The problem: I hate wire clutter. With the batteries I need to charge on all my electronics (cell phone, Bluetooth headset, AA batteries, MP3 player, etc.), my power strip and desk get cluttered quite easily. I wanted a solution to this and I have it.
I created a dock for all my chargeables. It's basically a wooden box with a power strip inside and little holes in the top to let the charging interfaces through. A fairly simple build, if you have all the right tools.
Step 1: Tools & Materials
- Table Saw
- Miter Saw
- Drill Press
- 3/8", 1/2", and 5/8" Forstner bits
- 1/4" chisel
- Wood glue
- Brad nail gun
- 3/4" brad nails
- Wire cutters or scissors
- 1/4" plywood (I think I used a sheet about 26" x 20", but yours will depend on the size you want)
- 1/4" rubber grommets
- 2x 2" hinges
- Draw catch
- Power strip (really any kind will do, but the one I used is an unusual one)
Step 2: Measurements
Now it's time to figure out how big your box needs to be. I plugged all the accessories I thought I would ever have plugged in at once(ish) so that the maximum space would be occupied. Then I took rough measurements of the size I needed. Mine ended up being about 11" x 8" x 4".
Again, I'm using a rather irregularly shaped power strip for this. My dad got it from work and I doubt it was made within the last ten years. The most typical kinds, the long and skinny ones, will obviously have different measurements.
Step 3: Planning & Sketching
Now is the time to get your design down on paper. It doesn't have to be anything elaborate and neat. This is what we call QDU (quick, dirty, and ugly). Of course, if you feel like it, you can make it look nice and neat.
One thing to keep in mind is that 1/4" plywood (at least in my case) is closer to 3/16". I ended up with some sides short because I failed to take that into consideration. And I was a little careless in my planning. But learn from my mistake!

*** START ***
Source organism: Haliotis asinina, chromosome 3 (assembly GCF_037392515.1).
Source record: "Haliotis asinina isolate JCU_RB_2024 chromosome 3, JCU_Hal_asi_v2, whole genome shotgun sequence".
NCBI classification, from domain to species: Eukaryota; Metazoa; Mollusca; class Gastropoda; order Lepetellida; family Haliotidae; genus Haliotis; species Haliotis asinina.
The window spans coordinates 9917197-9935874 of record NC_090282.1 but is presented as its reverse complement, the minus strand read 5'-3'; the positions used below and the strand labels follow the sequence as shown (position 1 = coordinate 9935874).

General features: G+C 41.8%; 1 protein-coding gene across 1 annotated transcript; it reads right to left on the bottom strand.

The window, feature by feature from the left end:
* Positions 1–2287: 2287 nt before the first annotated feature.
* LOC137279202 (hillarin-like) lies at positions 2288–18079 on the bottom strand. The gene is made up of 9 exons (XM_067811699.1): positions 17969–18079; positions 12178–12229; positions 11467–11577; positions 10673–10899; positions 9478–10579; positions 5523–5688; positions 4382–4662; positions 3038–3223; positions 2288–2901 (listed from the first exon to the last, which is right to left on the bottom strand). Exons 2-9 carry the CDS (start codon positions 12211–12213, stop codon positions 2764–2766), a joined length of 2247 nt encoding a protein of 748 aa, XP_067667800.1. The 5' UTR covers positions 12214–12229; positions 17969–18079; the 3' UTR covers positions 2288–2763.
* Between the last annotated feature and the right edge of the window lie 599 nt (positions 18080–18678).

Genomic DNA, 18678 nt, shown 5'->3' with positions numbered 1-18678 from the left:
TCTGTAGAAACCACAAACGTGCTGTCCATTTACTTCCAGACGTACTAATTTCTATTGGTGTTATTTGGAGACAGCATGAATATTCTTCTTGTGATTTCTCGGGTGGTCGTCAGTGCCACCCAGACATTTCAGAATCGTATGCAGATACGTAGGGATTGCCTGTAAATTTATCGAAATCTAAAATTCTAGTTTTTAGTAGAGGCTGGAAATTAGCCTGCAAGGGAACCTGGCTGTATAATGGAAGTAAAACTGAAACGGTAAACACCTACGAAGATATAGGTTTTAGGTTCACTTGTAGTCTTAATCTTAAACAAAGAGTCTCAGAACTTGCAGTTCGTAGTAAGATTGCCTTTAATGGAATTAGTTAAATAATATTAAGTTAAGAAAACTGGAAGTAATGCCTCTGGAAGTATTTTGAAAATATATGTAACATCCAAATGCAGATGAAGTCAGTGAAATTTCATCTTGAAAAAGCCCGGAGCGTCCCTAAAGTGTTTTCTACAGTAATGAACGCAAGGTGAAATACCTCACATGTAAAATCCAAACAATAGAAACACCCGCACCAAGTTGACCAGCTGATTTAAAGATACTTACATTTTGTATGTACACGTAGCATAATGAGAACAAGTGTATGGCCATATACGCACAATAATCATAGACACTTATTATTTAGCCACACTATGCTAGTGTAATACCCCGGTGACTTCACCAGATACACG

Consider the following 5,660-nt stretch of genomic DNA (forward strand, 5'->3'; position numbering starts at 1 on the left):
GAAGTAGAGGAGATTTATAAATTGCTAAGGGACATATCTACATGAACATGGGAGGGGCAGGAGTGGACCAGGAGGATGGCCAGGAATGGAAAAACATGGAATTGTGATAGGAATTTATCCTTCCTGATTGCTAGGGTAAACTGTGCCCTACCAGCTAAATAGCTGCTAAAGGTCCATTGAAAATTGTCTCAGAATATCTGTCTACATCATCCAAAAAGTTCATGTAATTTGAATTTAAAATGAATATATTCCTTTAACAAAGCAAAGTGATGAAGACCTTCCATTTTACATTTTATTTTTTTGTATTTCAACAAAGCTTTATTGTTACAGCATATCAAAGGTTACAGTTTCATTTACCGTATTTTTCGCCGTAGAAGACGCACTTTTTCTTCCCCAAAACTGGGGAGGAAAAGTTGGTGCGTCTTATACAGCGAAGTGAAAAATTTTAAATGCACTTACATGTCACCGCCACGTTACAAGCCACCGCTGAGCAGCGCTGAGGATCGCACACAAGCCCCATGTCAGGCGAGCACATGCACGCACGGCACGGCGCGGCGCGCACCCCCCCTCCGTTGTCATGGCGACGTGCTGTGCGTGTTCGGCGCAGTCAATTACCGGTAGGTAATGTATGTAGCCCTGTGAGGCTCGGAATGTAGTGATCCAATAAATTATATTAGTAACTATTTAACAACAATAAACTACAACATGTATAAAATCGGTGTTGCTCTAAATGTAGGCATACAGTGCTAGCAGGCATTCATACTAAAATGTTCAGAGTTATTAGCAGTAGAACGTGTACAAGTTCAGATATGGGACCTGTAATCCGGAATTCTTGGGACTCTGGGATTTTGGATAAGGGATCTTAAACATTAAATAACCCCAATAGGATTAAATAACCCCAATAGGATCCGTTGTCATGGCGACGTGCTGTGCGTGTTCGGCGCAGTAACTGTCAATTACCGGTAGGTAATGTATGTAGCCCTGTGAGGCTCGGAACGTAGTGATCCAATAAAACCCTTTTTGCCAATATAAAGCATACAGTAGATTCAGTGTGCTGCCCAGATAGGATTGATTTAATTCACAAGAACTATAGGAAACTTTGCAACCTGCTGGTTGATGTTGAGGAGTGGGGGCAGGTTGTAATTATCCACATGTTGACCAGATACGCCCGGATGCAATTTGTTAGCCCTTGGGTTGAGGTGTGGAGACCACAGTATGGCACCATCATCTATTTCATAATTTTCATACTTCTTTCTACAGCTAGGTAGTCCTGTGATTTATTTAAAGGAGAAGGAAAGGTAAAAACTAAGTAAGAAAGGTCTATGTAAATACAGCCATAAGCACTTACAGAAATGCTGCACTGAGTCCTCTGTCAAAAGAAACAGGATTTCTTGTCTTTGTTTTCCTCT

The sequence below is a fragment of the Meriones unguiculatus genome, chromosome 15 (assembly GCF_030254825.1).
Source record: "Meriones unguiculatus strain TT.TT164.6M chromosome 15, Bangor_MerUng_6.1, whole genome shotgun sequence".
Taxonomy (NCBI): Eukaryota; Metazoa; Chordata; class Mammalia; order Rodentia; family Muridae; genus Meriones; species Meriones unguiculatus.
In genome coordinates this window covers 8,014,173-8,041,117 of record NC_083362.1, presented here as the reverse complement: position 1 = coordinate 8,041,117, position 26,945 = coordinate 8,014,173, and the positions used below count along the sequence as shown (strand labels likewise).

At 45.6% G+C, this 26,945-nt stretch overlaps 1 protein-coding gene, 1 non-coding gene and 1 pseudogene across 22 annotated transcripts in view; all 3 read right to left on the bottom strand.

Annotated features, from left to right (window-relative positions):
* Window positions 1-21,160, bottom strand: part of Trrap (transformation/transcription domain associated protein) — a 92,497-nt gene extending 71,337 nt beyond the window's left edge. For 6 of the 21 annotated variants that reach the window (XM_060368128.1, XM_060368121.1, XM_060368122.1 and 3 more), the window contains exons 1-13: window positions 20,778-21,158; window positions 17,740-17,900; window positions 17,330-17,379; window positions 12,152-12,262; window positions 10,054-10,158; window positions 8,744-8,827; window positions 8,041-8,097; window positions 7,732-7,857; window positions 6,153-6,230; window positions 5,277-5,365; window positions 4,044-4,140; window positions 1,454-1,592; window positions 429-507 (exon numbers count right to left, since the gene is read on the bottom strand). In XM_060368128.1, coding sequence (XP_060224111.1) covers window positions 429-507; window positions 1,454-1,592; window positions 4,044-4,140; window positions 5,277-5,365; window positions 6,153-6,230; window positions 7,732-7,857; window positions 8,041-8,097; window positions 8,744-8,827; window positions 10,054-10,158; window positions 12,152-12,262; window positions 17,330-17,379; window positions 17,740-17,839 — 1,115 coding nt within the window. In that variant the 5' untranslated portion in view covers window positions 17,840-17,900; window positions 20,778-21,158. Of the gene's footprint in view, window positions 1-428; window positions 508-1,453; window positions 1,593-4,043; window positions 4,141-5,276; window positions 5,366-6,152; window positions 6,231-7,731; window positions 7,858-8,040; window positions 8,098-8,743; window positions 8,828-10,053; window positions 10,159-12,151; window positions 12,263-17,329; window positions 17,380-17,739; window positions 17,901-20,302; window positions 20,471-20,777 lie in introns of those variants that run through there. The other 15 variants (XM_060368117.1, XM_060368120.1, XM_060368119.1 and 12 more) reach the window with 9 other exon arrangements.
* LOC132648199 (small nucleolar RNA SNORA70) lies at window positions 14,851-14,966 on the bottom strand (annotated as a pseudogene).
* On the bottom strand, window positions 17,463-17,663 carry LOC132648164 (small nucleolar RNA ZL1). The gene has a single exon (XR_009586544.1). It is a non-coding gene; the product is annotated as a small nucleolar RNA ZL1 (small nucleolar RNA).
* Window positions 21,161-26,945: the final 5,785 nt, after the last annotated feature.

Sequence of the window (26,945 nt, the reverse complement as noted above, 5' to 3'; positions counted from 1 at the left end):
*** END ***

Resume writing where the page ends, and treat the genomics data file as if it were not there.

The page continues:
Step 4: Cutting the Plywood
Once you have all your dimensions figured out it's time to cut the plywood down to size. I used the table saw and miter saw to rip the pieces to size. Be careful if you're cutting small pieces. Use a clamp if you can on the miter saw. I've had my share of close calls. My dad nearly cut off his thumb with the table saw and he's been doing this for longer than I've been alive. As it was, he had to go to the emergency room for stitches.
Step 5: Prepare the Top for Use
The top of the box will have some hole in it for your charging plugs to go through. The holes will be pill-shaped.
Part of the hole will have a recess in it so that the rubber grommet will fit. The recess should cut out all but about 1/16" of the plywood (probably a little less). Use the drill press and the 5/8" Forstner bit to do this. Set the stop to the depth you want and drill the recesses.
Then put the 3/8" Forstner on the press and finish drilling the holes through. Then what you'll want to do is drill one or more holes above the ones you have to stretch the hole out a bit. This is to accommodate some larger charging plugs you might have. I know my phone's plug wouldn't fit until I expanded it twice.